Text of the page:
“In a probation revocation proceeding, the state bears the burden of proving by a fair preponderance of the evidence that the defendant violated the terms of his probation․ This court may reverse the trial court's finding that a defendant violated the terms of his probation only if such finding is clearly erroneous․ A finding of fact is clearly erroneous when there is no evidence to support it ․ or ․ the reviewing court on the entire evidence is left with the definite and firm conviction that a mistake has been committed․ In making this determination, every reasonable presumption must be given in favor of the trial court's ruling.” (Internal quotation marks omitted.) State v. Verdolini, 76 Conn.App. 466, 468, 819 A.2d 901 (2003).
The defendant first claims that he was denied his rights to due process of law because the state failed to follow certain statutory requirements in charging him with violation of probation. Specifically, he contends that the state never provided notice as to the manner in which he violated the conditions of probation, as mandated by General Statutes § 53a-32(a).3
In State v. Pierce, 64 Conn.App. 208, 214, 779 A.2d 233 (2001), the defendant argued that he had not received notice of any basis for the revocation of his probation beyond the specified charges. This court stated that at the defendant's violation hearing, “testimony was offered concerning the entire incident, and, thus, the defendant was made aware, both before and during the hearing, of the evidence [in support of the charges].” Id., at 215, 779 A.2d 233. This court concluded that recitation of the particular charges, both before and during the hearing, was sufficient notice to the defendant. Id. In addition, “[w]here criminal activity forms the basis for the revocation of probation, the law imputes to the probationer the knowledge that further criminal transgressions will result in a condition violation and the due process notice requirement is similarly met.” State v. Reilly, 60 Conn.App. 716, 728, 760 A.2d 1001 (2000).4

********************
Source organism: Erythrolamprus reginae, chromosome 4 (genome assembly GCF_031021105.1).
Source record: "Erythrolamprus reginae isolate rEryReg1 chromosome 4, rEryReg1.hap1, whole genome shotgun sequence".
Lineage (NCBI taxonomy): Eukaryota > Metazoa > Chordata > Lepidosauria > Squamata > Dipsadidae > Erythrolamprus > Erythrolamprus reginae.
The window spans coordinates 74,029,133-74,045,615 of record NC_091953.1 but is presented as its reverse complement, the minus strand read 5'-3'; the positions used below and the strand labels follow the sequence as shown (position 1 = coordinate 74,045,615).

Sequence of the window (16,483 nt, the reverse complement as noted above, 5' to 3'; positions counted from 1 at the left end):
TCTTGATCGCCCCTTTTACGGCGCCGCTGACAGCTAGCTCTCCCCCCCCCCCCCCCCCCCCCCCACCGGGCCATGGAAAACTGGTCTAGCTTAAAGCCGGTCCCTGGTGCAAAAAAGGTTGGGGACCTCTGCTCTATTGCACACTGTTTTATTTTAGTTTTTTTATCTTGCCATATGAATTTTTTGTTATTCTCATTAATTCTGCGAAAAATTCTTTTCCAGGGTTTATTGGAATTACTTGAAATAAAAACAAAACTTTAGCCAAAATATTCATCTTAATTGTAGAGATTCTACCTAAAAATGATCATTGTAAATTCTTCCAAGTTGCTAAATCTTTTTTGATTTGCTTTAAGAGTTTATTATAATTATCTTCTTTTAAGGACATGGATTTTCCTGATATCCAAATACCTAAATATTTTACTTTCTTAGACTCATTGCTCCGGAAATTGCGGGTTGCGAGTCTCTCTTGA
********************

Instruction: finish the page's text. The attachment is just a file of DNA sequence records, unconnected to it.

In this case, the condition of the defendant's probation was that he would not violate any criminal law; the manner in which he violated that condition was through the commission of criminal offenses. Section 53a-32(a) requires the state to inform the defendant of those charges once before the court. The arrest warrant application, dated November 24, 1999, specified the condition of probation and the particular charges that formed the basis of the charge of violation of probation. At both the defendant's arraignment on December 8, 1999, and the probation revocation hearing on June 18, 2001, the state reiterated those charges. Those recitations satisfied the demands of § 53a-32(a). We therefore conclude that, as the state complied with the specified statutory requirements in charging the defendant with violation of probation, his due process rights were not denied.
The defendant next claims that there was insufficient evidence to support a violation of the condition of probation. A challenge to the sufficiency of the evidence is based on the court's factual findings. The proper standard of review is whether the court's findings were clearly erroneous based on the evidence. See Aubin v. Miller, 64 Conn.App. 781, 796, 781 A.2d 396 (2001). A court's finding of fact is clearly erroneous and its conclusions drawn from that finding lack sufficient evidence “when there is no evidence in the record to support it ․ or when although there is evidence to support it, the reviewing court on the entire evidence is left with the definite and firm conviction that a mistake has been committed.” (Internal quotation marks omitted.) Azia v. DiLascia, 64 Conn.App. 540, 558, 780 A.2d 992, cert. denied, 258 Conn. 914, 782 A.2d 1241 (2001).